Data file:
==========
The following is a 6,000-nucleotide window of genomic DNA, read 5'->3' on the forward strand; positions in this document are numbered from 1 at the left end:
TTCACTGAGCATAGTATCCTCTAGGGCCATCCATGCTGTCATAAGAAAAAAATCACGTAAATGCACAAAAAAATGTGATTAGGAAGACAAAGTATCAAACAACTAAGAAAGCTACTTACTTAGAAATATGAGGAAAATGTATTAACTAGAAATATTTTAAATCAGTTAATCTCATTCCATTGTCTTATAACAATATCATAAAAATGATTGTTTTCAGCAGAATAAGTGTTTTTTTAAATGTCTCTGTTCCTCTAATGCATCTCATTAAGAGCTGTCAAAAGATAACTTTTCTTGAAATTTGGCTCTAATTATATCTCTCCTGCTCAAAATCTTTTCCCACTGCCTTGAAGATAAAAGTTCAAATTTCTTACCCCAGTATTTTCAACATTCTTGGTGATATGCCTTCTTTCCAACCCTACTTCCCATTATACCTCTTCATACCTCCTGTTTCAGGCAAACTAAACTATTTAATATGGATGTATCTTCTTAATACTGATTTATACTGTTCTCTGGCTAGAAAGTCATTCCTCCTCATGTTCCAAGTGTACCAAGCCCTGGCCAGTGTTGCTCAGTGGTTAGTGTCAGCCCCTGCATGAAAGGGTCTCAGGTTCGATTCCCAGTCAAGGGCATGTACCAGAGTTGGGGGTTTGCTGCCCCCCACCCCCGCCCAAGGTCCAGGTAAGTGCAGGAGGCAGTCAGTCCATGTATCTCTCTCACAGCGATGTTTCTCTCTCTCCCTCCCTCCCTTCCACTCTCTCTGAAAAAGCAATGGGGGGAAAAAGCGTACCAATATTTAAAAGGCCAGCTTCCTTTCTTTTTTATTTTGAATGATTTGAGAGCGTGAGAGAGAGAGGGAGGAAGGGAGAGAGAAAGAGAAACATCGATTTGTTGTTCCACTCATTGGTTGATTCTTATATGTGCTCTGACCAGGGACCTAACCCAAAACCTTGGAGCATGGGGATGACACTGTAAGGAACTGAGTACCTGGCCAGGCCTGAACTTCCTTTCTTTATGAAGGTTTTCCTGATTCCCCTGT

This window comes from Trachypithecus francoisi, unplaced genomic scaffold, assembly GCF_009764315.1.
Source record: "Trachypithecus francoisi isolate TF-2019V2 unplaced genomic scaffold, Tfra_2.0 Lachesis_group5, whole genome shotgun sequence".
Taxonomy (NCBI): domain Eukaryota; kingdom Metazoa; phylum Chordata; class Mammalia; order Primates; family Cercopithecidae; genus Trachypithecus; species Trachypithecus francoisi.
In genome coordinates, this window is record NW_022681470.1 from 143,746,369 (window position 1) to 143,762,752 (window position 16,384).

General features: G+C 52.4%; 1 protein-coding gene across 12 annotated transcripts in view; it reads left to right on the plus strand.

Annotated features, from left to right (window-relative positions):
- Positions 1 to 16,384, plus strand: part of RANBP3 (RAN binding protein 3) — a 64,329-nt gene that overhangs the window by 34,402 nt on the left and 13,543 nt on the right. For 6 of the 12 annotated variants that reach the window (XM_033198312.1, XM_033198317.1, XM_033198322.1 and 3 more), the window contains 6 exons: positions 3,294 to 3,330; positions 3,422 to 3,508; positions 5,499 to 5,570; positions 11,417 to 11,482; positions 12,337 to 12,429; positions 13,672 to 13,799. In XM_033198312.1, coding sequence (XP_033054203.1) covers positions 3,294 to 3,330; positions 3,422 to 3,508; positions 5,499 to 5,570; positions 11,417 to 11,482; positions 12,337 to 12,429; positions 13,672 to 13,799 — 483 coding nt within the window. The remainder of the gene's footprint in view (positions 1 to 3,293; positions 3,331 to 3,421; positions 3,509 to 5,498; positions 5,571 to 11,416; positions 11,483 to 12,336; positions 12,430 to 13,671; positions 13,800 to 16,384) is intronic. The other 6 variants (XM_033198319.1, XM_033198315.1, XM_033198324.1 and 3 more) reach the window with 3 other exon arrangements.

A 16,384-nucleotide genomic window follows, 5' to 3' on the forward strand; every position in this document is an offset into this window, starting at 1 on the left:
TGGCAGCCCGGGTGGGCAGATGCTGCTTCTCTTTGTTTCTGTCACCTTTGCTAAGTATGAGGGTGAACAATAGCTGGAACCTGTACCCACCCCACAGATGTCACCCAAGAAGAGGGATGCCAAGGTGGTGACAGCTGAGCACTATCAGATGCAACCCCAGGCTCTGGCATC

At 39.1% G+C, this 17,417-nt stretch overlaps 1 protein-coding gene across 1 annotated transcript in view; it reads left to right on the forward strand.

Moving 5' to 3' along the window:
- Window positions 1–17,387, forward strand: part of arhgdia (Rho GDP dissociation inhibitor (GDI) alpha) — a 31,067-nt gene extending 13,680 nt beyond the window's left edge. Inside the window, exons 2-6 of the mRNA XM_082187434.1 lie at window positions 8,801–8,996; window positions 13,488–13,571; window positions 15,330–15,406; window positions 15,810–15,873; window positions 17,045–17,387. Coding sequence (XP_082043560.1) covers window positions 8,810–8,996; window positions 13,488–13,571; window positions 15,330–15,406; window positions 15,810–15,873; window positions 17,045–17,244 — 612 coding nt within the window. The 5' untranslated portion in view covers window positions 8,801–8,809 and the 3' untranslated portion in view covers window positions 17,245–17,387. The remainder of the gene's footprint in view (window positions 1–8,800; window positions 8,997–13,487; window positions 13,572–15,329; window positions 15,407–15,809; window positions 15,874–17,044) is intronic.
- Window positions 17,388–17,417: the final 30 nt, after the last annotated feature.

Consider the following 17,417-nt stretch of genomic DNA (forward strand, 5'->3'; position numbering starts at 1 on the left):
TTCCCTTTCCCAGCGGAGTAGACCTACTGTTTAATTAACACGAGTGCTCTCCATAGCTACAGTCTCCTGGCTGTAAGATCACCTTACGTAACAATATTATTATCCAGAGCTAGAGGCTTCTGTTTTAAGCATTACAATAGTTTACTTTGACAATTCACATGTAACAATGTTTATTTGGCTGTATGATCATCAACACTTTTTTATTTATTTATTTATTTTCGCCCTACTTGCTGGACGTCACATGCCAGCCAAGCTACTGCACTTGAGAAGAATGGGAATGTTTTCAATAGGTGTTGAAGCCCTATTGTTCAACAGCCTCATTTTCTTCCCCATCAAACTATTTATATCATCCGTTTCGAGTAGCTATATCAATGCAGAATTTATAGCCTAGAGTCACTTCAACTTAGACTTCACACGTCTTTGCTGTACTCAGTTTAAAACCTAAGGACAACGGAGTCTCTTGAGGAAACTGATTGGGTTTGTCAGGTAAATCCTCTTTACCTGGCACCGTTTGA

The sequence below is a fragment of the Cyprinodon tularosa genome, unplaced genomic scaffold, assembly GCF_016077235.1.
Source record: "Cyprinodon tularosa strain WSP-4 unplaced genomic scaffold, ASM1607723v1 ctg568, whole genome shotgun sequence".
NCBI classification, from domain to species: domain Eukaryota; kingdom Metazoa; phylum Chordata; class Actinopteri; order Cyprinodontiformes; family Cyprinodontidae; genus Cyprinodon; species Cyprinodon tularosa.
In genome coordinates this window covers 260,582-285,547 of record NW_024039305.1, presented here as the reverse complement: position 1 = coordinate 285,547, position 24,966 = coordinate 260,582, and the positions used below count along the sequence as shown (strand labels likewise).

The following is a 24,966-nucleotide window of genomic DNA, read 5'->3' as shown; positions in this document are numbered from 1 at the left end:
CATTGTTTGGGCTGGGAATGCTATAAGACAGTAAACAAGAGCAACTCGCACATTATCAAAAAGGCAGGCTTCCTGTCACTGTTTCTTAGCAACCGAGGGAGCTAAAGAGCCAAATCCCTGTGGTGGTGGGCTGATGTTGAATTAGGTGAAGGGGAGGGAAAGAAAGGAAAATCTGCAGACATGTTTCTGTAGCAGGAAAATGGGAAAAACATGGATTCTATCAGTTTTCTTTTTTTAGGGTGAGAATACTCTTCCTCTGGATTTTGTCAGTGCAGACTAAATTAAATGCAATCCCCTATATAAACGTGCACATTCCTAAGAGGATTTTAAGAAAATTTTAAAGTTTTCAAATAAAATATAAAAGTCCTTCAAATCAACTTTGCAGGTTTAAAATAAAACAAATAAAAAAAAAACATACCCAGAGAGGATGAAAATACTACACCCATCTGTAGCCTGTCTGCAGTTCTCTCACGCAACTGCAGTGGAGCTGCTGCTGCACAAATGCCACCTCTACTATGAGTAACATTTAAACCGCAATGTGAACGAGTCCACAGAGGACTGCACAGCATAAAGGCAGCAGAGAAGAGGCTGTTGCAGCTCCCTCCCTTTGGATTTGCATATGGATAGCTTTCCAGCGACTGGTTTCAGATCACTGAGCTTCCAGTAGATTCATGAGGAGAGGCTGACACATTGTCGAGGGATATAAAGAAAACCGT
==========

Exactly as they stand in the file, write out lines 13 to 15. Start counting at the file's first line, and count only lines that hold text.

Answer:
Moving 5' to 3' along the window:
- Window positions 1–17,387, forward strand: part of arhgdia (Rho GDP dissociation inhibitor (GDI) alpha) — a 31,067-nt gene extending 13,680 nt beyond the window's left edge. Inside the window, exons 2-6 of the mRNA XM_082187434.1 lie at window positions 8,801–8,996; window positions 13,488–13,571; window positions 15,330–15,406; window positions 15,810–15,873; window positions 17,045–17,387. Coding sequence (XP_082043560.1) covers window positions 8,810–8,996; window positions 13,488–13,571; window positions 15,330–15,406; window positions 15,810–15,873; window positions 17,045–17,244 — 612 coding nt within the window. The 5' untranslated portion in view covers window positions 8,801–8,809 and the 3' untranslated portion in view covers window positions 17,245–17,387. The remainder of the gene's footprint in view (window positions 1–8,800; window positions 8,997–13,487; window positions 13,572–15,329; window positions 15,407–15,809; window positions 15,874–17,044) is intronic.
- Window positions 17,388–17,417: the final 30 nt, after the last annotated feature.